The KV20 places significant emphasis on “strategic partnerships” to enable the realization of sustainable development and recognizes the importance of South-South and triangular cooperation activities. Its policy focus is also well aligned with SDG 17, which advocates for innovative means of implementation to support global partnerships for sustainable development. With this strategic national document, Kiribati feels that cooperation objectives and outcomes including through South-South and triangular cooperation (SS &TrC) will be most impactful and sustainable when aligned to the KV20. My government appreciates and recognizes measures taken through SS & TrC to achieve the sustainable development goals.
What would you like to see introduced or changed in the way UNOSSC has been applying South-South cooperation in Kiribati and the Pacific region? How can UNOSSC further facilitate Kiribati’s work to help scale up South-South and triangular cooperation?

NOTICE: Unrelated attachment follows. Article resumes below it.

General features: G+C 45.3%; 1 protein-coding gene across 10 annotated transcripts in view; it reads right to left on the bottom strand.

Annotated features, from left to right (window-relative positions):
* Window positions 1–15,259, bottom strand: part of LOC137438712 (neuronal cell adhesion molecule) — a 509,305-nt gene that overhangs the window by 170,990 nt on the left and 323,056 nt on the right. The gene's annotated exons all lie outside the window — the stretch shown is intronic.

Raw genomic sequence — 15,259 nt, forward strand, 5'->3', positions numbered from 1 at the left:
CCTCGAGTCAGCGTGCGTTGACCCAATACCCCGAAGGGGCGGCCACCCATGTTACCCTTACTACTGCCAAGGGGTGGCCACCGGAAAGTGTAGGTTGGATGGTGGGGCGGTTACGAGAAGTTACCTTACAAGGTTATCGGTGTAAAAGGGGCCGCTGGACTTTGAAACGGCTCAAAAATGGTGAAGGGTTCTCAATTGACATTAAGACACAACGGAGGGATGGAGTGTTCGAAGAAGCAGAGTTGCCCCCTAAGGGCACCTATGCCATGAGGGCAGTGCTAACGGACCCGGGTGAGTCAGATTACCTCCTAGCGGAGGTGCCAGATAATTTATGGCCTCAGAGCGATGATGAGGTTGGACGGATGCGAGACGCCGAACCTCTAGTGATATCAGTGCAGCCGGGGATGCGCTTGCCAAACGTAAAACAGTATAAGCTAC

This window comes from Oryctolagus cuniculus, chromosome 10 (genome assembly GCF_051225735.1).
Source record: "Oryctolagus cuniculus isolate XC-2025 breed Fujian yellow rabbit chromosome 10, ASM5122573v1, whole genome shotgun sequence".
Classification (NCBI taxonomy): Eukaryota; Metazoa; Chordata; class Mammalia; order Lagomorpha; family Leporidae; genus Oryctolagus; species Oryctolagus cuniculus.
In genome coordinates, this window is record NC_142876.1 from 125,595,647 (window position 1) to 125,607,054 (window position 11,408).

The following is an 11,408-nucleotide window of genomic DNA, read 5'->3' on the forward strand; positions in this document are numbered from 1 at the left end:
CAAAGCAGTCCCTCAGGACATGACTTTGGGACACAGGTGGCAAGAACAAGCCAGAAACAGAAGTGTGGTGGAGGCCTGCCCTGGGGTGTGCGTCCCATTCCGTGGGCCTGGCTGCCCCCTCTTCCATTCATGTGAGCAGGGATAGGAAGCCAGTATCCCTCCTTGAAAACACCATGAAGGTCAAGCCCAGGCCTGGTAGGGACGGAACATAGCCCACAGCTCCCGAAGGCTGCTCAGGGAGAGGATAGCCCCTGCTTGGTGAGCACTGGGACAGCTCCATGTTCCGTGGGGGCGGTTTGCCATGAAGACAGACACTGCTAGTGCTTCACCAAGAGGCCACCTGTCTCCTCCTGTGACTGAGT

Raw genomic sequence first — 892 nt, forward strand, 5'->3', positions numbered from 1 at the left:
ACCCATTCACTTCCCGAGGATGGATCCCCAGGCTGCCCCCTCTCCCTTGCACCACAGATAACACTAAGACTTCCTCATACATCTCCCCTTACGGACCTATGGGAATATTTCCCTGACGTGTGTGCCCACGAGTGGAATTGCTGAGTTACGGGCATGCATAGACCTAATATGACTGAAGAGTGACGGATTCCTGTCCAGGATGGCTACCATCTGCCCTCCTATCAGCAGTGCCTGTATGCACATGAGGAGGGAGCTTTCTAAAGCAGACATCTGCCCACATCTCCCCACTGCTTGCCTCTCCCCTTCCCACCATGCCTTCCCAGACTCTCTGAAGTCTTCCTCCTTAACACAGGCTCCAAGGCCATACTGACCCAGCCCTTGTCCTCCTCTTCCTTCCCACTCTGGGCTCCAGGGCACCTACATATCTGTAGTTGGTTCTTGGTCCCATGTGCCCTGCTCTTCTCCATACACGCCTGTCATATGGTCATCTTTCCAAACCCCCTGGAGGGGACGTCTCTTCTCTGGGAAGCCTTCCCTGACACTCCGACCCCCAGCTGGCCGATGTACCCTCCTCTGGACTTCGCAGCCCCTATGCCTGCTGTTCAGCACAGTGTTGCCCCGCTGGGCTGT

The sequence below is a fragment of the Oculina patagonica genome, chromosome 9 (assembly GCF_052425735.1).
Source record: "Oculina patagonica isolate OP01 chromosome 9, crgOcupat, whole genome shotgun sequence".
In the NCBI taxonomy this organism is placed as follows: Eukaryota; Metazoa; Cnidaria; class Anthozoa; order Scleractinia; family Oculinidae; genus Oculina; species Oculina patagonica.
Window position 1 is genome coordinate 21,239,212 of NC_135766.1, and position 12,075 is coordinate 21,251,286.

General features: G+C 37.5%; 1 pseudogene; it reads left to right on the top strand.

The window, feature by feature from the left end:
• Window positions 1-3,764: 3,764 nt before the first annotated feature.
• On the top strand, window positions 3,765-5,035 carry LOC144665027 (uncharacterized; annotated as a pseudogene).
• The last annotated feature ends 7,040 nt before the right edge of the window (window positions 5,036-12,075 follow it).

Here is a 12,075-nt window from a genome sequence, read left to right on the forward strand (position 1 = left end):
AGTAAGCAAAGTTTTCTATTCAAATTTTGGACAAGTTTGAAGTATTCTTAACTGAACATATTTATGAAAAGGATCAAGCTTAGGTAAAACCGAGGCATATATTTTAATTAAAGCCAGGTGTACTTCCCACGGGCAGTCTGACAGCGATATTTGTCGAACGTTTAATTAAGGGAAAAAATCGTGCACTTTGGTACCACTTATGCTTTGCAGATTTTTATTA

I wish to emphasise the importance of ensuring that all development activities, including South-South cooperation initiatives, need to be aligned with the KV20 to ensure that objectives and outcomes are sustainable. I am optimistic that SSC activities can be implemented through partnerships that recognise our shared opportunities and vulnerabilities as developing countries, and underscore the importance of collaboration and diplomacy, in joint-efforts to realise transformative development. I believe that this will enhance and increase the outcomes of our South-South cooperation. While facing common challenges that require innovative solutions, we welcome opportunities to explore further development opportunities with all South-South partners.